This particular prayer poem has saved me on numerous occasions through my feelings of panic. It’s short, sweet and to the point. My panic attacks, being quick and sudden in nature, needed something quick to ease the dialogue in my head. Use it for when you start to feel anxious or know you will encounter a trigger.
“Give me strength,Anela-Lani Kahanaoi-Nichols, “In No Time”
Give me grace,
I trust in you,
& live at your pace.”
If you’ve been suffering from panic attacks alone, please reach out for help from a friend or professional. We can ask God to put the right people on our path to aid us and often, he will answer in ways we won’t see coming. I have many close friends and therapists to thank on my journey to where I am now. I no longer suffer from panic attacks that had lasted over five years in my early 20s. I’m an example of trying and failing, suffering and learning, trauma and healing. I hope this article gives you courage and reminds you that we’re never alone. God is always near; we must surrender to him. Be encouraged that there is light and joy always available to you.
A Note from the Editor
While some of you may resonate with these stories and experiences, we understand that no two stories are the same. Our enemy is cunning and knows exactly which lies to whisper in our ear to pull us back into isolation and depression. The Word of God is living and active (Hebrews 4:12), and we encourage you to wield it as a sword against the lies of the enemy—but don’t do it alone. There are times when we are so weary from battling the lies of the enemy that we don’t have the strength to stand. Ecclesiastes 4:9 says, “Two are better than one, because they have a good reward for their toil.” Find friends and community who will speak God’s truth to you and over you. You are not alone in this fight.
In his infinite wisdom, God has chosen to work through ordinary people to accomplish his eternal purposes for our good and his glory. Don’t be afraid to ask for help. I mentioned Ecclesiastes 4:9 earlier; the very next verse says, “Woe to him who is alone when he falls and has not another to lift him up!” Too often, we wait until we have fallen and have no one to lift us up before we seek help. God can work through organizations and resources like these to provide you with the tools and friends you need to ensure you have help when you need it. And if we can pray with you and for you, we would love to do so. You can submit your prayer request here. If you need to speak with someone immediately, please call the National Suicide Prevention Lifeline at 800-273-8255.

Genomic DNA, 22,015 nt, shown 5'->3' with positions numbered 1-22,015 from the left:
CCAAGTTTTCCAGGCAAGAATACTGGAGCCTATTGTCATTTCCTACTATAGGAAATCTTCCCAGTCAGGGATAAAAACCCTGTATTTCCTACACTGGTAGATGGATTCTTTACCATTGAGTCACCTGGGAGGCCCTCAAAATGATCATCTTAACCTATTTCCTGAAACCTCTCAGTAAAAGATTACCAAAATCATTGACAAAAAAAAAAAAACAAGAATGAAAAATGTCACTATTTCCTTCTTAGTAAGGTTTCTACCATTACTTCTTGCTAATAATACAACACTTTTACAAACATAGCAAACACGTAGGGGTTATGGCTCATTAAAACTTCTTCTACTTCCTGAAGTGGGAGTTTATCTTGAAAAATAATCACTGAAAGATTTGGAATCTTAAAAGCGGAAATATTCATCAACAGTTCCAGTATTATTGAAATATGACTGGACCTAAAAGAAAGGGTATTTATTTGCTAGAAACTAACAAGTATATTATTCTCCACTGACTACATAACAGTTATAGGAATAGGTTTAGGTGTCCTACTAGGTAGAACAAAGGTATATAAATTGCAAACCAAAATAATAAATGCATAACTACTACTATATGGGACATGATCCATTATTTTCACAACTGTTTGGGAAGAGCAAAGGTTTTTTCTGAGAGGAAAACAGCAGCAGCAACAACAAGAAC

1 Brené Brown, Daring Greatly: How the Courage to Be Vulnerable Transforms the Way We Live, Love, Parent, and Lead. (United Kingdom: Penguin Books Limited, 2013), 69.
2 Madeline L’Engle, Walking on Water: Reflections of Faith and Art (New York: Crown Publishing Group, 2016), 182. Cited in Brené Brown, Daring Greatly: How the Courage to Be Vulnerable Transforms the Way We Live, Love, Parent, and Lead, (London, UK: Penguin Books Limited, 2013), 43.
Photo credit: Michael Marcagi
Anela-Lani is a Chuukese-American writer living in Maui. She hosts her podcast—the Beloved Young Thing Podcast—for young, island women where she talks about spirituality and mental health. She is a lover of Jesus, her family, poetry, art, surfing and all things beautiful.